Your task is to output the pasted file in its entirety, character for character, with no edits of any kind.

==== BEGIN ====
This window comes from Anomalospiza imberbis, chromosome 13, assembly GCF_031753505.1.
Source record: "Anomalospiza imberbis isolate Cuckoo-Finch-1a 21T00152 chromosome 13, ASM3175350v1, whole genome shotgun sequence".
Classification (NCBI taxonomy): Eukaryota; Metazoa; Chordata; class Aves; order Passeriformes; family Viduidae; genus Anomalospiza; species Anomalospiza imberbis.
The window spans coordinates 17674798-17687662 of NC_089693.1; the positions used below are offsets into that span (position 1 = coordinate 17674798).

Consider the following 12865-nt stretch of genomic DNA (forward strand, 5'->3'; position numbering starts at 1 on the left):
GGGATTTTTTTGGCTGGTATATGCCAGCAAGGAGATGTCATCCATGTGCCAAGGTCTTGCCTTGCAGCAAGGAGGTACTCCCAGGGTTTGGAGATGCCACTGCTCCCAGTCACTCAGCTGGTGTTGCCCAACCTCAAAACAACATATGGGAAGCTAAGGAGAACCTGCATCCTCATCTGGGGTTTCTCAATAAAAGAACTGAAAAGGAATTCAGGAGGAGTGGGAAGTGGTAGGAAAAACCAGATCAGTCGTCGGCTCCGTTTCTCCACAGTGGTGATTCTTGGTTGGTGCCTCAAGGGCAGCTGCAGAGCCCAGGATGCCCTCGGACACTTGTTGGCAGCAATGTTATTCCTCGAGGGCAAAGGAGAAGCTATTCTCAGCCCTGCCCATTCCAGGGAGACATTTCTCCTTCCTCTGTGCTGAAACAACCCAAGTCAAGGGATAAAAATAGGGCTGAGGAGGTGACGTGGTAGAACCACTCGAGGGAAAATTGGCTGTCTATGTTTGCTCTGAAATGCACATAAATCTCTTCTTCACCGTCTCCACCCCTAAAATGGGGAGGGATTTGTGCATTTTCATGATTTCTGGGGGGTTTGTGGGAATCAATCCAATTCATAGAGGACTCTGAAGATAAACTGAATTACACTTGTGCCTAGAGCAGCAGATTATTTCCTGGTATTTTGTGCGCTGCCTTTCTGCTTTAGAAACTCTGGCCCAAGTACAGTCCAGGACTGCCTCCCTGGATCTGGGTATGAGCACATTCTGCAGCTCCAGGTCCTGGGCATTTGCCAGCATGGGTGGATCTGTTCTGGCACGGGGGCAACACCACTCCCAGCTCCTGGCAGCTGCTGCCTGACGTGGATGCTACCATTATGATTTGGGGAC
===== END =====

This window comes from Anomalospiza imberbis, chromosome 13, assembly GCF_031753505.1.
Source record: "Anomalospiza imberbis isolate Cuckoo-Finch-1a 21T00152 chromosome 13, ASM3175350v1, whole genome shotgun sequence".
Classification (NCBI taxonomy): Eukaryota; Metazoa; Chordata; class Aves; order Passeriformes; family Viduidae; genus Anomalospiza; species Anomalospiza imberbis.
The window spans coordinates 17674798-17687662 of NC_089693.1; the positions used below are offsets into that span (position 1 = coordinate 17674798).

Consider the following 12865-nt stretch of genomic DNA (forward strand, 5'->3'; position numbering starts at 1 on the left):
GGGATTTTTTTGGCTGGTATATGCCAGCAAGGAGATGTCATCCATGTGCCAAGGTCTTGCCTTGCAGCAAGGAGGTACTCCCAGGGTTTGGAGATGCCACTGCTCCCAGTCACTCAGCTGGTGTTGCCCAACCTCAAAACAACATATGGGAAGCTAAGGAGAACCTGCATCCTCATCTGGGGTTTCTCAATAAAAGAACTGAAAAGGAATTCAGGAGGAGTGGGAAGTGGTAGGAAAAACCAGATCAGTCGTCGGCTCCGTTTCTCCACAGTGGTGATTCTTGGTTGGTGCCTCAAGGGCAGCTGCAGAGCCCAGGATGCCCTCGGACACTTGTTGGCAGCAATGTTATTCCTCGAGGGCAAAGGAGAAGCTATTCTCAGCCCTGCCCATTCCAGGGAGACATTTCTCCTTCCTCTGTGCTGAAACAACCCAAGTCAAGGGATAAAAATAGGGCTGAGGAGGTGACGTGGTAGAACCACTCGAGGGAAAATTGGCTGTCTATGTTTGCTCTGAAATGCACATAAATCTCTTCTTCACCGTCTCCACCCCTAAAATGGGGAGGGATTTGTGCATTTTCATGATTTCTGGGGGGTTTGTGGGAATCAATCCAATTCATAGAGGACTCTGAAGATAAACTGAATTACACTTGTGCCTAGAGCAGCAGATTATTTCCTGGTATTTTGTGCGCTGCCTTTCTGCTTTAGAAACTCTGGCCCAAGTACAGTCCAGGACTGCCTCCCTGGATCTGGGTATGAGCACATTCTGCAGCTCCAGGTCCTGGGCATTTGCCAGCATGGGTGGATCTGTTCTGGCACGGGGGCAACACCACTCCCAGCTCCTGGCAGCTGCTGCCTGACGTGGATGCTACCATTATGATTTGGGGAC